But the review by Temple University's /*John Goldkamp*/, a nationally recognized expert on incarceration, also said the state's parole system must do a better job of identifying violent offenders who pose the greatest threat to public safety.
The state should classify violent offenders into two categories - those most likely to commit another offense and those less likely to pose risks to public safety, Goldkamp said in the report. The review also called for the state to use certain criteria to evaluate an offender's potential to commit violence, such as the use of a gun in committing a crime, and to improve training of parole agents.
"Recent tragedies have made clear that we must do a better job of evaluating and supervising parolees with a history of violence," Rendell said.
The administration did not immediately release copies of the report, but summarized its findings in a press release.
Rendell ordered the review and temporarily halted the parole of state prison inmates in September after a Philadelphia policeman was killed by a paroled felon during a traffic stop.
/*Daniel Giddings*/, 27, was shot dead by police Sept. 23 after he shot and killed Philadelphia Officer /*Patrick McDonald*/.
Giddings had been serving time for a 1998 robbery and aggravated assault, but was paroled and released to a halfway house Aug. 18. He fled a week later and was involved in an assault on police a month before he killed McDonald, authorities said.
But Goldkamp, who said he had access to Giddings' case file as part of his review, said that given his behavior in prison, authorities could not have predicted that he would commit another violent crime after being released.
"This is a guy who acted very well for a number of years, but when he got out, he as an individual made some very bad decisions," said Goldkamp, chairman of Temple's criminal justice department. "They were things we couldn't see easily in advance. ... I don't know if I would have done any better in reading the signs."
Last month, on Goldkamp's recommendation, Rendell lifted the moratorium for offenders serving time for nonviolent crimes, but maintained it for those convicted of violent offenses. Monday's report was the second installment in Goldkamp's review of the system.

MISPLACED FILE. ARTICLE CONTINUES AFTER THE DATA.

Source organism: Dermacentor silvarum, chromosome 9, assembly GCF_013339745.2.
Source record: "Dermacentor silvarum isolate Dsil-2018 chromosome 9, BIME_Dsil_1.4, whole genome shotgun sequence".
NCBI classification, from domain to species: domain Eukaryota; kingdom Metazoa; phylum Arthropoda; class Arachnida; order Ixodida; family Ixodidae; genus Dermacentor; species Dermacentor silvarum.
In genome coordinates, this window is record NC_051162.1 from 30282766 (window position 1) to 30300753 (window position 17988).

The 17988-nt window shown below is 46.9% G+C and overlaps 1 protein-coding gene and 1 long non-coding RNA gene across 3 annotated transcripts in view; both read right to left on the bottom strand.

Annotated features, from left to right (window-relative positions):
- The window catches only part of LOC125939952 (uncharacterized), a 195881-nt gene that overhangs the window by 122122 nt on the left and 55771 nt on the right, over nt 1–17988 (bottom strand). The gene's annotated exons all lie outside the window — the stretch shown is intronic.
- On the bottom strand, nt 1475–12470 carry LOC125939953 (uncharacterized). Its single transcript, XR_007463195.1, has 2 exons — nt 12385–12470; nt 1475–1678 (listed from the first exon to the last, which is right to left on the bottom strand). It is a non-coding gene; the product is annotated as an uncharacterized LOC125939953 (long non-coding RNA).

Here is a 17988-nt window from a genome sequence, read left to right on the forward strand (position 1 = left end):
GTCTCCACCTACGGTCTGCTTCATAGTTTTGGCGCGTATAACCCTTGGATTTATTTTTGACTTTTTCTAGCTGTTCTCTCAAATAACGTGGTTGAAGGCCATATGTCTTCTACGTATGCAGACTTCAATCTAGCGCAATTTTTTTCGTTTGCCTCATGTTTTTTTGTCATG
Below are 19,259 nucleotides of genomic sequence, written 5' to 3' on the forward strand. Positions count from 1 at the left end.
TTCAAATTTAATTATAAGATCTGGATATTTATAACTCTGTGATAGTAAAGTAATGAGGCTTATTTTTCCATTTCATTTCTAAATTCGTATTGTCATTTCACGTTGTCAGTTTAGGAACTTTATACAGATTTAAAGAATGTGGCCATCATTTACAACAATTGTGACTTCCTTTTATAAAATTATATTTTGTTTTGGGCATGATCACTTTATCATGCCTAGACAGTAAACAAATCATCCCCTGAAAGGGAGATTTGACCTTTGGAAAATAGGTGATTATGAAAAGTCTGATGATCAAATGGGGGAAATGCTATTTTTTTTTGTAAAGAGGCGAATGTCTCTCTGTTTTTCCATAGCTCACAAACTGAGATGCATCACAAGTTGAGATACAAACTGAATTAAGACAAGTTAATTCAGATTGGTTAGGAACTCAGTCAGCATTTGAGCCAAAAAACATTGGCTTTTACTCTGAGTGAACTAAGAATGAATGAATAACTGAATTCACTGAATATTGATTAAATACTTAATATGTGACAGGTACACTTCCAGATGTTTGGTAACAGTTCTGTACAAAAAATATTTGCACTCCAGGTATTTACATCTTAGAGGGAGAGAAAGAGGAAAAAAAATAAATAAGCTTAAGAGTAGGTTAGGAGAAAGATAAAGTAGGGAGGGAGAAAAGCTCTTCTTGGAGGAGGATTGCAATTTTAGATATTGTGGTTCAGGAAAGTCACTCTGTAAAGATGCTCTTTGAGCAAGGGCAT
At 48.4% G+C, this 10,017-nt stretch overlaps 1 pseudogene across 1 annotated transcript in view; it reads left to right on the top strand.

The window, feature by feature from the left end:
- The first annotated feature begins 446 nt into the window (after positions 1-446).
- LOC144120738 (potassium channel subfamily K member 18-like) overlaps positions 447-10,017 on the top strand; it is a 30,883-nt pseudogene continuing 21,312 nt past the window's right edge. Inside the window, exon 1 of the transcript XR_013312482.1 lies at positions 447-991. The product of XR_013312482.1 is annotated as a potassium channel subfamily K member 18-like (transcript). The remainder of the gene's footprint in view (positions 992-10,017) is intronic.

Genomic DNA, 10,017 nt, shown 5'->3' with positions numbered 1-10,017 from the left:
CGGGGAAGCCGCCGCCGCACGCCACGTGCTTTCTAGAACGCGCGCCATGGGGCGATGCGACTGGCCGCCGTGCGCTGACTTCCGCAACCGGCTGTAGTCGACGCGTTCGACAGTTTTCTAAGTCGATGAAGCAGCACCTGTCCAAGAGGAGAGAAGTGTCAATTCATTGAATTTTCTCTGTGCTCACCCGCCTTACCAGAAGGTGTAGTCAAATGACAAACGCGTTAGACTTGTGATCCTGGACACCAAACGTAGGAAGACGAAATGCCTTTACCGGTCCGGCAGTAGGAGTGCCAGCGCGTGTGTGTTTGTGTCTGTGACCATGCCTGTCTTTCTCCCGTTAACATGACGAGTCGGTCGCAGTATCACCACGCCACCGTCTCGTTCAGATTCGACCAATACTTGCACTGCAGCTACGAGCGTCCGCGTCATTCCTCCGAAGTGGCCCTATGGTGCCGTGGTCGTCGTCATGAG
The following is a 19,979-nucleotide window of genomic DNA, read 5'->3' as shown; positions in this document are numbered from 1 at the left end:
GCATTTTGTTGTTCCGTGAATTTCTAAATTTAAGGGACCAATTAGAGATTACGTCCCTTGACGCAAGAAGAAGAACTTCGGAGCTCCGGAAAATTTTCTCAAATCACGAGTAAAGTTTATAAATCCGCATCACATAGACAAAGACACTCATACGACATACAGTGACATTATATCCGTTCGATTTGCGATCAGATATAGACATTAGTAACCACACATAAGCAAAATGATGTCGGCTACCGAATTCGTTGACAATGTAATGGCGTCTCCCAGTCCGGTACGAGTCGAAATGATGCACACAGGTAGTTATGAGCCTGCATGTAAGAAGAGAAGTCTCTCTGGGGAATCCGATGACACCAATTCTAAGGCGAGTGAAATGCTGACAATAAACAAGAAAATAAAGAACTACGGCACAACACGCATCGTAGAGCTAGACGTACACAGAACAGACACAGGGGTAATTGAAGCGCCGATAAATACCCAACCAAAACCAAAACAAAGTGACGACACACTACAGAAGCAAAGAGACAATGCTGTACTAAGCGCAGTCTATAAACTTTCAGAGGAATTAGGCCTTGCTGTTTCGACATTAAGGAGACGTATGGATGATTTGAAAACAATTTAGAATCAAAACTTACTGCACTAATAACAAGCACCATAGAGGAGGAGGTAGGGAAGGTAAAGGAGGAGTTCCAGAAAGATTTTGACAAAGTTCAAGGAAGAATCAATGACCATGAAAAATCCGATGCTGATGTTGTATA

The state Probation and Parole Board also accepted Goldkamp's second round of findings and has begun releasing eligible offenders under stricter supervision policies, Rendell said.
The latest policy says that violent offenders must be supervised for 90 days at the maximum level and adhere to a mandatory curfew. After that, those parolees will be subject to a review to determine if the supervision and curfew requirements should continue.
The state's prison population has grown from 46,883 inmates at the end of September, when the original moratorium took effect, to well over 48,000 as of Monday, a Corrections Department spokeswoman said.
/*Catherine McVey*/, chairwoman of the Board of Probation and Parole, could not say Monday how many violent offenders awaiting parole have had to remain in prison under the moratorium. The board typically paroles between 850 and 900 offenders a month, she said.
Four state prison inmates sued Rendell on Oct. 21 over his parole moratorium, asserting that the governor lacks the legal authority to increase their time of incarceration. David Rudovsky, one of two civil rights lawyers representing the inmates, said Monday he could not comment on whether the lawsuit will proceed now that the moratorium has been lifted.
Goldkamp said he will next examine how successfully parolees resume normal lives after they are released and may analyze parole officers' caseloads. Goldkamp said he hoped to complete that report in the spring.